Olivier Messiaen's Quartet
for the End of Time

The writing and first performance of French composer Olivier Messiaen's Quartet for the End of Time, in a German POW camp in the bitter winter of 1941, is one of the great stories of 20th century music. Ohio University music professor Rischin has gone to heroic lengths to separate the facts from the legends that have grown up about it. Some of these legends, as she demonstrates, were encouraged by the composer himself, who would tell interviewers the whole work was composed at Stalag VIIIA in Silesia, that its form was dictated by the instrumentalists available there (piano, cello, violin and clarinet), that the cellist played with only three strings and that there was a rapt audience of thousands. In fact, Messiaen (1908-1992) had written the work's celebrated clarinet solo, "Abyss of the Birds," some time before with clarinetist Henri Akoka's participation; cellist Etienne Pasquier had his full quota of strings; and the camp building could hold at most 400 or so. Rischin tracked down the elderly Pasquier and violinist Jean La Boulaire (who lived his postwar life as an actor) and also talked to Messiaen's widow and Akoka's surviving family. Oddly, none of them had been interviewed about the occasion, which made the work Messiaen's most celebrated. These interviews show a remarkable picture of life at a desperate time-and of how the German authorities were anxious to show their civilized side to the French. The players come off better than the deeply religious, aloof, rather ethereal Messiaen, who seems to have been so otherworldly as to recoil from life's messiness. This is a fascinating, and finally believable, account of a remarkable occasion.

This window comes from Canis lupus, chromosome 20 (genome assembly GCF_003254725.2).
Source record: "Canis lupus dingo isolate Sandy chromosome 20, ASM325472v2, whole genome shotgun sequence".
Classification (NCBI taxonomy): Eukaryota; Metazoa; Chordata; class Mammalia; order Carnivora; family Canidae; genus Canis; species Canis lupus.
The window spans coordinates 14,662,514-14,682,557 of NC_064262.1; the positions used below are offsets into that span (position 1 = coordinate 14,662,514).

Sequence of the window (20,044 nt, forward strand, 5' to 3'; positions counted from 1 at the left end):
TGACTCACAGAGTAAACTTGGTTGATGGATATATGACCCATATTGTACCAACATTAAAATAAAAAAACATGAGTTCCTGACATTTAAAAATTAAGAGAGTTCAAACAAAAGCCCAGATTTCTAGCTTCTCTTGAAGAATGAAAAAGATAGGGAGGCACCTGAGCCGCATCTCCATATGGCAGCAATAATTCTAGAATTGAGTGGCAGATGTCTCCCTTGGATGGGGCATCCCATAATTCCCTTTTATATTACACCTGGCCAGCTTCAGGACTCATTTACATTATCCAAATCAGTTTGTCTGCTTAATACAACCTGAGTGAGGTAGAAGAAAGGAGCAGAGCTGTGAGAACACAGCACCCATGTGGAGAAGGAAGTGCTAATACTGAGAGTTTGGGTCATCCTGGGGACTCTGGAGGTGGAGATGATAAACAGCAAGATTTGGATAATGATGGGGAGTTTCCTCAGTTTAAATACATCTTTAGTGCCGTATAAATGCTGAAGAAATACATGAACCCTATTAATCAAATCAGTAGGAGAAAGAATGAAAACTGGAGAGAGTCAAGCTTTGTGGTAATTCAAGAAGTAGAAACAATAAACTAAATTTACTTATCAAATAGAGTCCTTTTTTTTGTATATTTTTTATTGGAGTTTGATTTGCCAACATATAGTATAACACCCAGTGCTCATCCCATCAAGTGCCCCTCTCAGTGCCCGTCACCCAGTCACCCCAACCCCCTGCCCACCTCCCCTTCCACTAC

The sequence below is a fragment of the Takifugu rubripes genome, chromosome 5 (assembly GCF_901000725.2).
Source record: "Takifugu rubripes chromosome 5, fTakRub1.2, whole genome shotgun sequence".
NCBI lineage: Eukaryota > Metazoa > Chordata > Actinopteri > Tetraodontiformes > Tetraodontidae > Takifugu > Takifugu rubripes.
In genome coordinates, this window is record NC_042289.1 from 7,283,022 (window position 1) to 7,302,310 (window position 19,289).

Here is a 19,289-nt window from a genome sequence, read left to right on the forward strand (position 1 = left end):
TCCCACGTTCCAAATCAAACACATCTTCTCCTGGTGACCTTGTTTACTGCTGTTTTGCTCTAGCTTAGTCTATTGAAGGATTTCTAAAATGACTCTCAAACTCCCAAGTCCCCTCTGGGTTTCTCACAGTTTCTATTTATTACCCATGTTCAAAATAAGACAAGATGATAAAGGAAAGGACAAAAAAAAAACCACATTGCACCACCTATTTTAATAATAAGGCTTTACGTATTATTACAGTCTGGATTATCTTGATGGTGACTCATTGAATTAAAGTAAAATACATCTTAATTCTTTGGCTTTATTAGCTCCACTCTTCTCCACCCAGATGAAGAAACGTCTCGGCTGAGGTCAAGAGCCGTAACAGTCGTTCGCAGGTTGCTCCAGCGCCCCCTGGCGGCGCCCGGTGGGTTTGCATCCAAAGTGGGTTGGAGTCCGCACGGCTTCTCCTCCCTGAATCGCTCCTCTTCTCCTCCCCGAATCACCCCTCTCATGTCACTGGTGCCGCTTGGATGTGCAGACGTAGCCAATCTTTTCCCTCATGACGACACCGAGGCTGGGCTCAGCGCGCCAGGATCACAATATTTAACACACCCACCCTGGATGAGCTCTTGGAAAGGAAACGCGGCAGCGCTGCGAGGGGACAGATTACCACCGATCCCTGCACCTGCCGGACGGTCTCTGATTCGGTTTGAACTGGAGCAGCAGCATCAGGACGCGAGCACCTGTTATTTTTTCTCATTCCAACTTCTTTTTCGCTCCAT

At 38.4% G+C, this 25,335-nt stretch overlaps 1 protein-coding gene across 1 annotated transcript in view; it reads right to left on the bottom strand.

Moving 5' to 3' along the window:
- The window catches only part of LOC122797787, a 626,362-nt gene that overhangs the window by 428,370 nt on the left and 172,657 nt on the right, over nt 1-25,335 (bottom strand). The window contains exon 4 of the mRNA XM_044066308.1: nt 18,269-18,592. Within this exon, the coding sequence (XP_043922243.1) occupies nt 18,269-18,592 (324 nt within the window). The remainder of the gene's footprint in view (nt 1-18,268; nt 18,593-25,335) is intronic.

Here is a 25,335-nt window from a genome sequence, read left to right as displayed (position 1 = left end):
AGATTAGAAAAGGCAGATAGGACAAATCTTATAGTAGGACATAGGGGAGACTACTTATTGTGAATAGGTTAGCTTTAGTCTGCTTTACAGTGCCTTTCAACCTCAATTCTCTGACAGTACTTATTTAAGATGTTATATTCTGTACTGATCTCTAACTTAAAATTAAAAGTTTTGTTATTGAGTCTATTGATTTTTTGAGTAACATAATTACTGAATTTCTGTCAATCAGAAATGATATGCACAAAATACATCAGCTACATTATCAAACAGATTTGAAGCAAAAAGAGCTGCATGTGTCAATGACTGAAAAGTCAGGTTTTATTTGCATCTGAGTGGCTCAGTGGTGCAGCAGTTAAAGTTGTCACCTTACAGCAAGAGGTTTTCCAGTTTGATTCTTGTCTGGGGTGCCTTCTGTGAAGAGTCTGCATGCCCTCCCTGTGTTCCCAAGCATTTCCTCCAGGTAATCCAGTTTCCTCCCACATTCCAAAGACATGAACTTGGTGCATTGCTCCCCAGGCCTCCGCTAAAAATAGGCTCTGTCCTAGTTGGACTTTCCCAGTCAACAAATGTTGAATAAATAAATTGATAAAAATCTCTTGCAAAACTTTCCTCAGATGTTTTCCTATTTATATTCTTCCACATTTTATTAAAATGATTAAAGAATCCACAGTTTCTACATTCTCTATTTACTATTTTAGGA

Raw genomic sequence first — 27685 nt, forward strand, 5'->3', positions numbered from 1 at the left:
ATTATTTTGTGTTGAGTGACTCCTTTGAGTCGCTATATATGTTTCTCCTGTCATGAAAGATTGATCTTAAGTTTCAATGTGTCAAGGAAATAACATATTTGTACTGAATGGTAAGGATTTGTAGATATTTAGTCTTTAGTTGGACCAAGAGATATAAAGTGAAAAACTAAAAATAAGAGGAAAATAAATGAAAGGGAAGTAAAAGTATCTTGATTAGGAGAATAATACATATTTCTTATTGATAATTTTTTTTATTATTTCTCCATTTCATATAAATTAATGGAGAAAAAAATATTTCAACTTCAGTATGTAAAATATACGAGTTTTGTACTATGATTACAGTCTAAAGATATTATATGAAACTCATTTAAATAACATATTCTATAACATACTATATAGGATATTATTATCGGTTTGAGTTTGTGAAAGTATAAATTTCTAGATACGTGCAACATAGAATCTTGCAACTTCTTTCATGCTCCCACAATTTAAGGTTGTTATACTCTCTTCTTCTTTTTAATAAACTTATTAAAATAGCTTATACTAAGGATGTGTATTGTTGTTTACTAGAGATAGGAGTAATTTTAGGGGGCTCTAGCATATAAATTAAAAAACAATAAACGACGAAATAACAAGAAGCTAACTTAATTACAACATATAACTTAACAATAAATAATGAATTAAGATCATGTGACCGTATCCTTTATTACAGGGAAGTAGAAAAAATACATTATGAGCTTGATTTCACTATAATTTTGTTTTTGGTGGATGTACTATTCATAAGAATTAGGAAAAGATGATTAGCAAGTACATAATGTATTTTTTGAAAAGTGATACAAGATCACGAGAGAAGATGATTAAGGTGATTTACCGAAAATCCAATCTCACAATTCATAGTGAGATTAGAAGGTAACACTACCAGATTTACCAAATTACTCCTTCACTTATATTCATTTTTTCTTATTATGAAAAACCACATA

Page last revised 11/28/2006

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